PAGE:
So I tell her how to get to Hotmail.com, and she sees all her mail.
"I like the other one better. Can we move my mail?"
Me: "I don't really know." -- a complete lie, I assure you! -- "You may want to call Hotmail (Microsoft) or Google (Gmail) and ask them for help. This is already really outside what I need to be doing for you."
And yes, she was billed for the call. (And it was paid.)
Think it's over? Guess again.
A few weeks later, there's another call. "My email isn't work again!"
-- rude and snotty, as always.
She's been telling people over the phone, and in person, to email her at email@example.com
. After several days had passed, somebody called her back and asked why she never replied to the email -- she wanted to buy widgets ASAP!
After explaining that she did not, and probably never would, own widgets.com, and that she needed to just learn to give out her Hotmail address -- which she refused to do because it "showed her birthday" (i.e., firstname.lastname@example.org
) -- she decided to "use another web designer". Good for her. Bad for whoever gets her misery next. I gave her a zip of the site and backend database, and sent her on her way.
Out of morbid curiosity, I looked at her site 6 months later. It was horrifying to see my original design masterpiece butchered in pretty much every way possible. The "Contact Us" page had the form removed, and there it was: email@example.com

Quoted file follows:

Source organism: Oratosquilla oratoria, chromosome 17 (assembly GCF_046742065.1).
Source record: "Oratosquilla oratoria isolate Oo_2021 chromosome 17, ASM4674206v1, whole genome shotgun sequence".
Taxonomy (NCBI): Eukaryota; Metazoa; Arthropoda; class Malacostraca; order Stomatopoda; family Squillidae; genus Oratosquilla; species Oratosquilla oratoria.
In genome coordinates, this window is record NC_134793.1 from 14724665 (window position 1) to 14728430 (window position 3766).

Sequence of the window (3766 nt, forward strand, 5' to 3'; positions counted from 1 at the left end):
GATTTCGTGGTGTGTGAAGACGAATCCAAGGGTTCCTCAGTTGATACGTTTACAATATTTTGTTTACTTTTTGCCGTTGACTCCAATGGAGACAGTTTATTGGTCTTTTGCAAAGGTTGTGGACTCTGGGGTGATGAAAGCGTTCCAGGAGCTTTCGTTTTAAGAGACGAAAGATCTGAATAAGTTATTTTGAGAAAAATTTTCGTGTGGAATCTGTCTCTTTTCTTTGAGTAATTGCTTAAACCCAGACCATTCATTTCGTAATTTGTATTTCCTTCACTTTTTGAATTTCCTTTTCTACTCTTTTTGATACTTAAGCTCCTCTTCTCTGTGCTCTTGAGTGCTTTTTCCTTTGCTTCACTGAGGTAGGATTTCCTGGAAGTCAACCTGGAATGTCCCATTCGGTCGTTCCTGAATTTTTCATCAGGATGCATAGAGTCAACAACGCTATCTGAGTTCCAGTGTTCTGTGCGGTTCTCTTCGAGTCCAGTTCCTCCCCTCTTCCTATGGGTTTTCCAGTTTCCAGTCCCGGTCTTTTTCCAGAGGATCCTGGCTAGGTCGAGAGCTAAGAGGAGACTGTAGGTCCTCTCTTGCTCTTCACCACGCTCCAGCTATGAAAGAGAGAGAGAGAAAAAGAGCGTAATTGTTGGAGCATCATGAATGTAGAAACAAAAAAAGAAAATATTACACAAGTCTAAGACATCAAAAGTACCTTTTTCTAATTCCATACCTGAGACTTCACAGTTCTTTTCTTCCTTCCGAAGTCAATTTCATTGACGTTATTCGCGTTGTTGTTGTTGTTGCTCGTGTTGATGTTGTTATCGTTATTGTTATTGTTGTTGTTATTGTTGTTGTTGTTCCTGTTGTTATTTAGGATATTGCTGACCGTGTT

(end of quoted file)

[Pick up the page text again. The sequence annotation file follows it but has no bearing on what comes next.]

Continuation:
-- and she still does not own widgets.com. (I looked again 6 months after that -- the site had not been updated in at least 8 months. I think her business tanked.)
It's difficult to not have some degree of schadenfreude from the situation.
Even when you really try to help some people, they're simply too incompetent to run an online business.
To this day, I still don't know how she got the idea that she could email herself at firstname.lastname@example.org
, and "it would work". My best guess is that she would type something out to email@example.com
, click "send" and then got a bounce message. I guess if you don't know anything about email, that could appear to have "worked".
[In my best Dragnet voice] -- All names have been changed to protect the stupid.
Register domains with a reliable host (NOT Godaddy!
), such as Namecheap
-- but not widgets.com, somebody already owns that one.
If you want a good web host, look at our suggested hosts list: http://www.digitalfaq.com/forum/web-...-best-web.html
. Notice that's it's not littered with crappy hosts like Godaddy or 1&1. Our list is based on quality, not affiliate sales or advertising dollars. We need/want a good host, and you probably do, too! EuroVPS
and Stablehost are most suggested. The one thing you NEVER want to do is get a hosting package where you're promised "unlimited" resources; it's a lie, and the limits are simply hidden in their various agreement documents.
And if you're in need of a new website or a website redesign -- or even help just figuring out what would work best for your business (SEO, site planning, content management, etc) -- contact us
here at The Digital FAQ. We'll help you put together a website that acts as a tool to drive more business, not act as a useless money pit.
Thanks for reading, hope it gave you a chuckle.